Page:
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Powers of Attorney and the role of VCAT

In our article Powers of Attorney for “Regular” People (link to the other article Luke wrote) Luke Palmer & Rohani Bixler identify what a Power of Attorney is and why you need one. The purpose of this document is all about having a plan in place if an injury or disability occurred during your lifetime. The World Health Organisation has said that ‘almost everyone is likely to experience some form of disability – temporary or permanent – at some point in life’.

If you were no longer able to make your own decisions with respect to financial and personal matters, who would then do this?

Depending on your personal circumstances, these decisions could be relatively simple or more complex and could include those such as:

  • Transacting on a bank account in your sole name;
  • Selling or purchasing property;
  • Investment decisions of cash or shares;
  • Entering into a contract;
  • Deciding a change in accommodation;
  • Paying bills;
  • Making a gift or donation;
  • Commencing Court proceedings.

As such, ensuring that the right person or people are appointed as your attorneys is extremely important.

How is the Victorian Civil & Administrative Tribunal involved?

The Victorian Civil & Administrative Tribunal (“VCAT”) has a dedicated Guardianship List which hears issues relating to a person’s financial and personal matters.

In circumstances where a person no longer has capacity to make financial and personal decisions, VCAT has two main roles:

  • Deciding disputes between joint attorneys, or investigating if someone believes that an attorney is not acting appropriately; and
  • Appointing an Administrator or Guardian.

Disputes between Attorneys/Inappropriate Actions

POA

For example, VCAT can assist in circumstances where two or more joint attorneys cannot agree on whether a property should be sold or, if someone is suspicious that an attorney has used the appointor’s funds for themselves.

VCAT can require an attorney to:

  • produce accurate details of all transactions and dealings made under the power of attorney
  • give evidence in relation to the exercise of powers
  • arrange for an audit of receipts and expenditure or more detailed accounts provided by the attorney

VCAT has the power to remove or replace the attorney and further, impose penalty on the attorney for any inappropriate actions.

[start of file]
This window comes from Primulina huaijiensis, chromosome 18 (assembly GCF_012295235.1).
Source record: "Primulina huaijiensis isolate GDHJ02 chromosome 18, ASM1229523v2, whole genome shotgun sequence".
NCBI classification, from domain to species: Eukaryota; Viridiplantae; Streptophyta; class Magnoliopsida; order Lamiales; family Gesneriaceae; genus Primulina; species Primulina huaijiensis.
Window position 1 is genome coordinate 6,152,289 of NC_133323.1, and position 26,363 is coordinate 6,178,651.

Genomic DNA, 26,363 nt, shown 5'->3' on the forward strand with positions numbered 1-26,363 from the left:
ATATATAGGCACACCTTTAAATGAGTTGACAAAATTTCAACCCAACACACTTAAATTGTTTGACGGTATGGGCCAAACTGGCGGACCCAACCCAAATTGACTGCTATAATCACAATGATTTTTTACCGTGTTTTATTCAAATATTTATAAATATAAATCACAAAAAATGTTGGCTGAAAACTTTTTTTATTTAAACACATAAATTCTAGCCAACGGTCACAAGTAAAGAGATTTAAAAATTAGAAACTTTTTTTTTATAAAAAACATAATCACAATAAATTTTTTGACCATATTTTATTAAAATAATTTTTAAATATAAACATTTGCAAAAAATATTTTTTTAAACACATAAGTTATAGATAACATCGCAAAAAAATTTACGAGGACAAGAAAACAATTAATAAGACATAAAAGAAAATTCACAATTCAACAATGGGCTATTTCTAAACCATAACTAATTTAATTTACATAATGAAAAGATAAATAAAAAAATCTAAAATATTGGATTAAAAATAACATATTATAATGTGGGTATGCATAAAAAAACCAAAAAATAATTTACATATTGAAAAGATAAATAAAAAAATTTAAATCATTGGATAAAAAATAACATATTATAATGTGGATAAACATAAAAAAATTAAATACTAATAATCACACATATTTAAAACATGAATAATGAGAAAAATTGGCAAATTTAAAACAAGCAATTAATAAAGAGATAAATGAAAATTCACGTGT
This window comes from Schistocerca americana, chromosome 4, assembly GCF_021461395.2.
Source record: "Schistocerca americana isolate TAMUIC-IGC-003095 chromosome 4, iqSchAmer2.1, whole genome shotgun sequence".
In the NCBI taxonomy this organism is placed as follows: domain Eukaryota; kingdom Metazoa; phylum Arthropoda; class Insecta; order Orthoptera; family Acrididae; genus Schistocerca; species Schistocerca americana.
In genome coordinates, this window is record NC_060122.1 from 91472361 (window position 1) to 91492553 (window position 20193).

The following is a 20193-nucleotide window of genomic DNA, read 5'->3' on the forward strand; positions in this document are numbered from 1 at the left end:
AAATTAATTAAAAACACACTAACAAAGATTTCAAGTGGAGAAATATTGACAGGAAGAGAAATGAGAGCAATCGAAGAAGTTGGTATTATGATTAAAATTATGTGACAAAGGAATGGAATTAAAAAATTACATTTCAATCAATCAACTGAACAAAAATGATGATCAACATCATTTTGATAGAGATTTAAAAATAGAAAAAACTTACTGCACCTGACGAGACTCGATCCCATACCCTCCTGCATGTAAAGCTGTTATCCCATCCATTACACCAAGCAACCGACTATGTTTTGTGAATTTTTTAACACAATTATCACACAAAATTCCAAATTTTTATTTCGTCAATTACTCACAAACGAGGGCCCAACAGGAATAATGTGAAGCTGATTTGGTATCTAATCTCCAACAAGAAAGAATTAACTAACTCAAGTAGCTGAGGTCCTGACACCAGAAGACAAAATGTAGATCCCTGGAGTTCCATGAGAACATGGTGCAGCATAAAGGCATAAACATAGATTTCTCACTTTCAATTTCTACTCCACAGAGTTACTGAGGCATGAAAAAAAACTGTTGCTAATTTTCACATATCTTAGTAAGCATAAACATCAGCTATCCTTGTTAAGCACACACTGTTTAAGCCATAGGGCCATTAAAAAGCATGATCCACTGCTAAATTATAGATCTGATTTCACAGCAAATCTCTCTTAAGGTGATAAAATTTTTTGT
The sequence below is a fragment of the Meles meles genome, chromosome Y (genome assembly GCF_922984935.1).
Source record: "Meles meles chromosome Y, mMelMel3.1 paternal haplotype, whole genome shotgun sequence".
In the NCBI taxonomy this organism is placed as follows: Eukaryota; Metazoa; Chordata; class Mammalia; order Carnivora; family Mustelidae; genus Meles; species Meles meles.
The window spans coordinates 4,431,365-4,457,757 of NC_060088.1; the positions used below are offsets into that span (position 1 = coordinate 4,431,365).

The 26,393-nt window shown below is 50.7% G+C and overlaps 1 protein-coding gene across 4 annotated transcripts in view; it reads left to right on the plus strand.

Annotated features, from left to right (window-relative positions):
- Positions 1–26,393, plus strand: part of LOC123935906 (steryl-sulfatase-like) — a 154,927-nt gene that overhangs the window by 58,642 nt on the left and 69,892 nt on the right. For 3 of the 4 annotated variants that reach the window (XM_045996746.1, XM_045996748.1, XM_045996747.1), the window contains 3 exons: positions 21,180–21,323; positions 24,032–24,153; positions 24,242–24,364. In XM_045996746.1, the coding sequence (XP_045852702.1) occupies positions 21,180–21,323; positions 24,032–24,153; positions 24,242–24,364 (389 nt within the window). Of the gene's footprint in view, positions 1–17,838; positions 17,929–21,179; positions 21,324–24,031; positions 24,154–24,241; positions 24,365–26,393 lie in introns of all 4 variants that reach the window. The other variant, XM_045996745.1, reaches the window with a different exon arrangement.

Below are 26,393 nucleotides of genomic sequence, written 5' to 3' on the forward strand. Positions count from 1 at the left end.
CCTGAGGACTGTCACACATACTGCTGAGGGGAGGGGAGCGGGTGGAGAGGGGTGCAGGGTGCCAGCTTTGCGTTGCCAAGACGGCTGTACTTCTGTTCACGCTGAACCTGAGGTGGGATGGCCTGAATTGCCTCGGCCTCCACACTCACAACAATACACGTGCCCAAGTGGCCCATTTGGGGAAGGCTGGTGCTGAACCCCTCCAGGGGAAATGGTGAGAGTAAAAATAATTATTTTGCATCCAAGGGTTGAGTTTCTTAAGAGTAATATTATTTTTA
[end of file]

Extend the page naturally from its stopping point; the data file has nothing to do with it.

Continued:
Appointing an Administrator or Guardian

An Administrator is a person appointed by VCAT to make all financial and legal decisions for a person who no longer has capacity to make those decisions and a Guardian is a person appointed by VCAT to make personal and lifestyle decisions such as decisions on accommodation, employment and access to services.

Where these types of decisions are required to be made and a person does not have a Power of Attorney, an application must be made to VCAT for the appointment of these roles. 

However, an Administrator and Guardian can also be appointed if VCAT determines that:

  • An attorney has acted inappropriately and should be removed; or
  • An attorney no longer wishes to act as attorney

An Administrator or Guardian can be a family member or friend. However, it can often be difficult for a trusted friend or family member to make the financial and legal decisions required of an Administrator. This is where the appointment of an independent person such as an accountant or lawyer can be more appropriate.

This is particularly so as an Administrator and Guardian are required to regularly report to and appear at VCAT and an Administrator for example, must provide a full accounting of the person’s estate and all income and expenditure each year.

The lawyers in our Wills & Estates and VCAT Administration Division at Burke & Associates Lawyers have a long history of being appointed as both Attorneys and Administrators to make decisions for those who no longer have the requisite decision-making capacity. We come to this role independently with the resources available to handle the complexities of a person’s financial estate.

Our legal team can also provide advice on what to do when a person loses capacity, when no Power of Attorney is in place or if concerns have been raised that an Attorney is not acting in the best interests of the Represented Person. If you would like to discuss appointing Burke & Associates Lawyers as an Administrator or require any advice at all, please reach out to our VCAT Administration Lawyers via phone on +61 3 9822 8588 or online via supportteam@burkelawyers.com.au

Insight written by Rosy Roberts

Contacts

Meghan Warren

Principal

Meghan Warren

Principal
LL.B GAICD B.Bus (FinPlan)
Meghan is one of the few lawyers in Australia admitted in the State (Victoria) and Federal jurisdictions of Australia, and as an Attorney at Law to the New York State Bar in the United States.

Rosy Roberts

Principal

Rosy Roberts

Principal
LL.B (Hons) B.A GAICD
Rosy has extensive experience in Litigation & Alternative Dispute Resolution having represented clients in all Victorian State Courts and the High Court of Australia. She is also a VCAT appointed Administrator.

Rohani Bixler

Special Counsel

Rohani Bixler

Special Counsel
LL.B (Hons) BA (PSYCH)
Rohani holds a Bachelor of Arts (Psychology) and a Bachelor of Laws (Honours) from Monash University, and has practiced exclusively in the areas of estate planning, deceased estate administration and estate litigation and disputes since...

Luke Palmer

Associate

Luke Palmer

Associate
LL.B BA
Luke is passionate about making things as simple as possible for people who are dealing with the loss of a loved one.

Eleni (Helen) Andreou

Paralegal
LL.B BSc
Helen has over eight years of experience providing support for lawyers and assisting clients.

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